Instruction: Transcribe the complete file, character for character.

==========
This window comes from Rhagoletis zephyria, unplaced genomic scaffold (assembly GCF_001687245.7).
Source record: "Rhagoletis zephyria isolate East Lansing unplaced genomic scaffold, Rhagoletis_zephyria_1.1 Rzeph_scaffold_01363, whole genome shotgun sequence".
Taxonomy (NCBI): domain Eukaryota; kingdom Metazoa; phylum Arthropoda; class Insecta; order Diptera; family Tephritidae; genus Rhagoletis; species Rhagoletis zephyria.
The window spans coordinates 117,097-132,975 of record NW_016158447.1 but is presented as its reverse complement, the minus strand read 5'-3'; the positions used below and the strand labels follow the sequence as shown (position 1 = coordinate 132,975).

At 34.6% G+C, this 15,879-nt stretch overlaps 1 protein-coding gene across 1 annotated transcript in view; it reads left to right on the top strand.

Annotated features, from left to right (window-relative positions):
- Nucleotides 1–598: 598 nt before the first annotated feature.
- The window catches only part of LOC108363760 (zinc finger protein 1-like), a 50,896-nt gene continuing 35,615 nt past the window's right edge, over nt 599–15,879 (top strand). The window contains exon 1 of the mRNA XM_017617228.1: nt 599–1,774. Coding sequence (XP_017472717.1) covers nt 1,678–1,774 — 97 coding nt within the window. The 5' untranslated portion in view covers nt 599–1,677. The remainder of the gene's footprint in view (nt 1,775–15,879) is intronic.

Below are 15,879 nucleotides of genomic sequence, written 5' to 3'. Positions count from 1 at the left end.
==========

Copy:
This window comes from Rhagoletis zephyria, unplaced genomic scaffold (assembly GCF_001687245.7).
Source record: "Rhagoletis zephyria isolate East Lansing unplaced genomic scaffold, Rhagoletis_zephyria_1.1 Rzeph_scaffold_01363, whole genome shotgun sequence".
Taxonomy (NCBI): domain Eukaryota; kingdom Metazoa; phylum Arthropoda; class Insecta; order Diptera; family Tephritidae; genus Rhagoletis; species Rhagoletis zephyria.
The window spans coordinates 117,097-132,975 of record NW_016158447.1 but is presented as its reverse complement, the minus strand read 5'-3'; the positions used below and the strand labels follow the sequence as shown (position 1 = coordinate 132,975).

At 34.6% G+C, this 15,879-nt stretch overlaps 1 protein-coding gene across 1 annotated transcript in view; it reads left to right on the top strand.

Annotated features, from left to right (window-relative positions):
- Nucleotides 1–598: 598 nt before the first annotated feature.
- The window catches only part of LOC108363760 (zinc finger protein 1-like), a 50,896-nt gene continuing 35,615 nt past the window's right edge, over nt 599–15,879 (top strand). The window contains exon 1 of the mRNA XM_017617228.1: nt 599–1,774. Coding sequence (XP_017472717.1) covers nt 1,678–1,774 — 97 coding nt within the window. The 5' untranslated portion in view covers nt 599–1,677. The remainder of the gene's footprint in view (nt 1,775–15,879) is intronic.

Below are 15,879 nucleotides of genomic sequence, written 5' to 3'. Positions count from 1 at the left end.